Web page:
A number of research pieces have now been released, revealing a devastating impact of the COVID-19 social isolation measures on victims of domestic and family violence. Notable reports include Women’s Safety NSW, Queensland Domestic and Family Violence Service Network and Monash University’s surveys of frontline domestic and family violence specialist experiences in NSW, Queensland and Victoria, respectively, and most recently the Australian Institute of Criminology report which captured the experiences of 15,000 Australian women through the pandemic.
What has not yet been investigated is the specific impact of COVID-19 on migrant and refugee women experiencing domestic and family violence. This report offers the experiences and professional observations of multicultural domestic and family violence specialists supporting hundreds of these very women at this critical time. What they’ve reported is that migrant and refugee women who are experiencing domestic and family violence are at higher risk than they have ever been before and that urgent action is needed if we are going to save lives.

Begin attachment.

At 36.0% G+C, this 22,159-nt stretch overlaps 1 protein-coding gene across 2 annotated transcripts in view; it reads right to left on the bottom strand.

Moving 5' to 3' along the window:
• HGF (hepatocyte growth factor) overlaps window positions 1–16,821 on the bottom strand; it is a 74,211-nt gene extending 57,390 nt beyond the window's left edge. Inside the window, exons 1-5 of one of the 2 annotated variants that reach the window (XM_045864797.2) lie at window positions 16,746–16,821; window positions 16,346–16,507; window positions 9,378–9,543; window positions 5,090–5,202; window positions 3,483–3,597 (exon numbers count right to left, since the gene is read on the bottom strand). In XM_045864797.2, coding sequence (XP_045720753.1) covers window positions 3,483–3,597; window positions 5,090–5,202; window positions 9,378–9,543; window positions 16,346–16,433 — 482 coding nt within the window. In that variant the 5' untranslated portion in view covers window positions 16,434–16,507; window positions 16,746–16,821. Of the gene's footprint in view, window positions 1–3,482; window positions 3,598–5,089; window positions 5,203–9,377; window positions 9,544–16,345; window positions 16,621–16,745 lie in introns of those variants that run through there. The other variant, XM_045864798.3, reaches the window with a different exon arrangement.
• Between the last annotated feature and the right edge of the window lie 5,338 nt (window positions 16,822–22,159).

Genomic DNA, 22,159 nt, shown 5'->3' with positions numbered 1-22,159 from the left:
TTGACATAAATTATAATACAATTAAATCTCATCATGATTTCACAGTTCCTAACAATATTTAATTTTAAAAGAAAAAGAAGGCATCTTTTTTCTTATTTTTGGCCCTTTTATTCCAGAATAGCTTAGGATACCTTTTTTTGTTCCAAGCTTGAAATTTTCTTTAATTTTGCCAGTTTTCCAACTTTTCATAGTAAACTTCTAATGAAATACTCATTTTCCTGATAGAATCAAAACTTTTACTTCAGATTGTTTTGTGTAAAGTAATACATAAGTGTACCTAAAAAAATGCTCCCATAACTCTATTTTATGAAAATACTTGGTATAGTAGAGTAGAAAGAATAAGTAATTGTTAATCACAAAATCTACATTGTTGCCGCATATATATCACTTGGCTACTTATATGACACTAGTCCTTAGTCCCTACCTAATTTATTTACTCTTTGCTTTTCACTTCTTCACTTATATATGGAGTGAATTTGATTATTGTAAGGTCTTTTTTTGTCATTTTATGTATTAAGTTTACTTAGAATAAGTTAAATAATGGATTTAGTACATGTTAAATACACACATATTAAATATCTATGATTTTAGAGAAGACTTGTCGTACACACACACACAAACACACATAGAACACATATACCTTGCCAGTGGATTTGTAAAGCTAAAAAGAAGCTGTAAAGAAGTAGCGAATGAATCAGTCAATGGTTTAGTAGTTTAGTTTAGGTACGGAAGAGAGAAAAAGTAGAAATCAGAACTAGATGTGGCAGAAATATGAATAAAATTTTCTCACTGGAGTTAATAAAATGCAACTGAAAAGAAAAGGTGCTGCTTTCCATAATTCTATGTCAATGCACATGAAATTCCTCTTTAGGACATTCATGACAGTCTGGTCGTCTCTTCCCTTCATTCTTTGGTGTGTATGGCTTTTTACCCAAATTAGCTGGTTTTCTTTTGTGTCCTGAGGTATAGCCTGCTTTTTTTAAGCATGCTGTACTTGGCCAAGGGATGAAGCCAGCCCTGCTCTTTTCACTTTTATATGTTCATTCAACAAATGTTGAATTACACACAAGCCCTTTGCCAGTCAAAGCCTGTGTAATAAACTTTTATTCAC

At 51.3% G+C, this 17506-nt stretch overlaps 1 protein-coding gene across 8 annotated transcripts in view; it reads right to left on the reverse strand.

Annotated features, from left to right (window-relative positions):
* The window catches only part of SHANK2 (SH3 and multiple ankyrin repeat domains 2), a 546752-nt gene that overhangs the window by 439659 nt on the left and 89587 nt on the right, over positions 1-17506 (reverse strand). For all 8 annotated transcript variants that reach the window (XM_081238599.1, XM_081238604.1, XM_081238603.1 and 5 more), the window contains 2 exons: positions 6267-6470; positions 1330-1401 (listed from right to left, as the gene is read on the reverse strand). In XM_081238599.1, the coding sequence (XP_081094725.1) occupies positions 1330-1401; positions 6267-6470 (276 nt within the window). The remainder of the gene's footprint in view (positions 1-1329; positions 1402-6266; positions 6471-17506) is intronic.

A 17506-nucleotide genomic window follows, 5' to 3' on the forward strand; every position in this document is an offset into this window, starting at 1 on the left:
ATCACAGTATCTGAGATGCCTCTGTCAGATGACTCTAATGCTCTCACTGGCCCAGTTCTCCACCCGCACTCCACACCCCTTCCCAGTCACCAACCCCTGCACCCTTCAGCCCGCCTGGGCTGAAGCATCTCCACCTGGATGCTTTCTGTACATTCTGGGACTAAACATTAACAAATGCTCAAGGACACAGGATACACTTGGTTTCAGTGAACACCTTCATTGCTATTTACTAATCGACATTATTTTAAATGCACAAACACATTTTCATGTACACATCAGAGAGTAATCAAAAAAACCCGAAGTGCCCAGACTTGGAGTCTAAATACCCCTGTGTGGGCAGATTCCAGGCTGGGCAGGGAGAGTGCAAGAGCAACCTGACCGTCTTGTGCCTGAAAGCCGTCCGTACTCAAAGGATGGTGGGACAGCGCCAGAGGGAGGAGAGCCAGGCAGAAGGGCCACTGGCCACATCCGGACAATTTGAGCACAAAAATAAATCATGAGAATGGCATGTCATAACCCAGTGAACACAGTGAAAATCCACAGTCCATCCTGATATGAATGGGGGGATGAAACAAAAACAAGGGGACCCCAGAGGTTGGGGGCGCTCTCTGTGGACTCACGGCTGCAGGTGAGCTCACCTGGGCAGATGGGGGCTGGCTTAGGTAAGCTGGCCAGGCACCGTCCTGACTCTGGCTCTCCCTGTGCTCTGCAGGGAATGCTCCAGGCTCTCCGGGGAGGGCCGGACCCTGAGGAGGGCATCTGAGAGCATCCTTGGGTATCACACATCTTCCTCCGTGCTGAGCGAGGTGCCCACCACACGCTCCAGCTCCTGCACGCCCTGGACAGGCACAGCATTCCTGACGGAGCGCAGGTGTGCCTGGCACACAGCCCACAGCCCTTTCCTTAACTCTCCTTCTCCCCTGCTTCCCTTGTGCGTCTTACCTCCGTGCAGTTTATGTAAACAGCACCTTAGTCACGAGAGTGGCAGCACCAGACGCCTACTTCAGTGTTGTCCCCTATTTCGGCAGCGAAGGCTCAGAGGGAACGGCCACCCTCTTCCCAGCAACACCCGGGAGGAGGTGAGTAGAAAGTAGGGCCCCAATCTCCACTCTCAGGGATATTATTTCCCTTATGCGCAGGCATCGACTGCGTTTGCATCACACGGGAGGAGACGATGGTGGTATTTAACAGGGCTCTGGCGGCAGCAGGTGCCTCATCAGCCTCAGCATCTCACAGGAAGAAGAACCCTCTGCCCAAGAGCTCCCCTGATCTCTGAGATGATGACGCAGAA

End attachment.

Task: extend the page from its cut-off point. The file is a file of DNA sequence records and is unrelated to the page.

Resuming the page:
In order to compile this report, Women’s Safety NSW undertook extensive consultation with these frontline multicultural domestic and family violence specialists through online surveys and discussion forums to ascertain how the COVID-19 outbreak was affecting their clients who are migrant and refugee women experience domestic and family violence (DFV).